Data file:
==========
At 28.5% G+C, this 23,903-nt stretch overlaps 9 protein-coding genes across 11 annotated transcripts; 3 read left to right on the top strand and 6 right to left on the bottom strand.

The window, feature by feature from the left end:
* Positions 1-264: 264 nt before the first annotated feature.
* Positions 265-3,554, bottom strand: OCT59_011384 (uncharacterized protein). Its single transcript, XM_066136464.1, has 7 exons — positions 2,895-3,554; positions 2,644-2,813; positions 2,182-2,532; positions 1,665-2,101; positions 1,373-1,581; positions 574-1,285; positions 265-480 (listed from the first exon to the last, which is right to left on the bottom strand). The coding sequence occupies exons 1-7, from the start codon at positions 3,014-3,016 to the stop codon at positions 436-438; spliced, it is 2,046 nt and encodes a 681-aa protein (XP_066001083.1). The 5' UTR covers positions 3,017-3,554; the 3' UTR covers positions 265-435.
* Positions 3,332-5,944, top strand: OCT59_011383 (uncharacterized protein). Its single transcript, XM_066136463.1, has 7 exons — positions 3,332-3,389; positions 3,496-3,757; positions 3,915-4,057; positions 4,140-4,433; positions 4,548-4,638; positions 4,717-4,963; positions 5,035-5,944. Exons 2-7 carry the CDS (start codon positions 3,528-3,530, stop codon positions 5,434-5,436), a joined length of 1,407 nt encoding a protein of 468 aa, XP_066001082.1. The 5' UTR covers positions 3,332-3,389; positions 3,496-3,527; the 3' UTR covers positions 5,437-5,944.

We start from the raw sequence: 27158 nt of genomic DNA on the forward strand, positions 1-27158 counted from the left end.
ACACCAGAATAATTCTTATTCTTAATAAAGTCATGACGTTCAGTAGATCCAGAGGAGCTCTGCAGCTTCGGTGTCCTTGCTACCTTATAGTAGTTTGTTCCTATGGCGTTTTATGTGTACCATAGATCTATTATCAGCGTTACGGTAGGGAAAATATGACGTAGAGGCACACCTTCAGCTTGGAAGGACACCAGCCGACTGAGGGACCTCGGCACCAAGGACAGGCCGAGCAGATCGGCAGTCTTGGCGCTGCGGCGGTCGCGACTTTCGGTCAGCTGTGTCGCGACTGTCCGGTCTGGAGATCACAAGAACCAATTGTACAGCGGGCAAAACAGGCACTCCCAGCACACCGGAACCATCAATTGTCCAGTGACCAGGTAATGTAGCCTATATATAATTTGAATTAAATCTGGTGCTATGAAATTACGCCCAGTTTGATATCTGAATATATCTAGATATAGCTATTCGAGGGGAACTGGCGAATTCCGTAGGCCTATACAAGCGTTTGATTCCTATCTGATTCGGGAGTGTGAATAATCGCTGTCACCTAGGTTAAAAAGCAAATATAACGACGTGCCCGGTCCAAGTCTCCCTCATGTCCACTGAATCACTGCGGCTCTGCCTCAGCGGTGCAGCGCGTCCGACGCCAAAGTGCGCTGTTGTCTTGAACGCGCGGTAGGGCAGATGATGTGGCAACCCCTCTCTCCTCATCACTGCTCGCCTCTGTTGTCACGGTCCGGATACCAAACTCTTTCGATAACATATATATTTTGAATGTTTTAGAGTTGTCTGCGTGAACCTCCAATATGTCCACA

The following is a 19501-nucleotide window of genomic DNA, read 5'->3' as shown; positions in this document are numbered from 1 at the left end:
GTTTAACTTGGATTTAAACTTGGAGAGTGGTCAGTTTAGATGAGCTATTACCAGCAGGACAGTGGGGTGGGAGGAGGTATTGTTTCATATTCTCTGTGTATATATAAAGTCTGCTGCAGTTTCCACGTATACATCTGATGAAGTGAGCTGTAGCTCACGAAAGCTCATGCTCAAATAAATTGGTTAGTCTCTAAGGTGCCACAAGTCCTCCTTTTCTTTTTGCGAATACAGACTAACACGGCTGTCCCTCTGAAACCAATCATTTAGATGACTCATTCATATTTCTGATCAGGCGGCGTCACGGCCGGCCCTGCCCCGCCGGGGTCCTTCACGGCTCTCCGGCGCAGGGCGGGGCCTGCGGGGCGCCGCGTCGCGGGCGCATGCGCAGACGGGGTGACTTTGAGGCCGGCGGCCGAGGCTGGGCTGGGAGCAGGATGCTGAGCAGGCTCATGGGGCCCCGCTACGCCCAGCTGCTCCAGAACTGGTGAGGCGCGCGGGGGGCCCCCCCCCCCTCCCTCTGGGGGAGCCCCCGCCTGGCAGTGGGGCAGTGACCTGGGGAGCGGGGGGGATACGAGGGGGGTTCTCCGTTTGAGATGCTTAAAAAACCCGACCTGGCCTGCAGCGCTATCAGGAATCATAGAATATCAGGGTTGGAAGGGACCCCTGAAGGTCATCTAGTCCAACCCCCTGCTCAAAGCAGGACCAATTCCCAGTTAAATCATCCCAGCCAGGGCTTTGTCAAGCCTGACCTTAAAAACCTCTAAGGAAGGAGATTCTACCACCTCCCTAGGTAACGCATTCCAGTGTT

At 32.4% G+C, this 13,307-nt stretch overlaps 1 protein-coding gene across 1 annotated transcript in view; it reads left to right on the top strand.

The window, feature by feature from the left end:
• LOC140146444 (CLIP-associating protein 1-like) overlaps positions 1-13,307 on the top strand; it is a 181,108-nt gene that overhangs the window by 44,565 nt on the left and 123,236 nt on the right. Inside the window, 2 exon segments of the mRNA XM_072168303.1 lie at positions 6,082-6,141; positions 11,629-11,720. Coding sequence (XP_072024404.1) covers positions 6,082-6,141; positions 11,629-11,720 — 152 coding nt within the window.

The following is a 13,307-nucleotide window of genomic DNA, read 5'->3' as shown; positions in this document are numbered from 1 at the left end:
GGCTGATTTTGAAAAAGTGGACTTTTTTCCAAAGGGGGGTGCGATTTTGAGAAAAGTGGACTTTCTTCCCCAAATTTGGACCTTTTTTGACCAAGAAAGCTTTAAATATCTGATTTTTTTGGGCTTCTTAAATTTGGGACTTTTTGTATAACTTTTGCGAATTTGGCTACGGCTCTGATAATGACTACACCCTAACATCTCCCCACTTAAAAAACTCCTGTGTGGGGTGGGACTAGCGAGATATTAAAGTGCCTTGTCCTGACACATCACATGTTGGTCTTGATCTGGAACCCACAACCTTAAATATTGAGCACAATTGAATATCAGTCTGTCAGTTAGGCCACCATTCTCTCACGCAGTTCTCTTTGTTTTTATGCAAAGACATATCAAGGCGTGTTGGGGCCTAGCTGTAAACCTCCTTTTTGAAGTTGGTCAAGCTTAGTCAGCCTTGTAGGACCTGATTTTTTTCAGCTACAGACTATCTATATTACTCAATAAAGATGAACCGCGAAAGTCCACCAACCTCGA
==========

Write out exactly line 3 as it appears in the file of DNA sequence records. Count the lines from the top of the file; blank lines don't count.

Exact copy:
* Positions 1-264: 264 nt before the first annotated feature.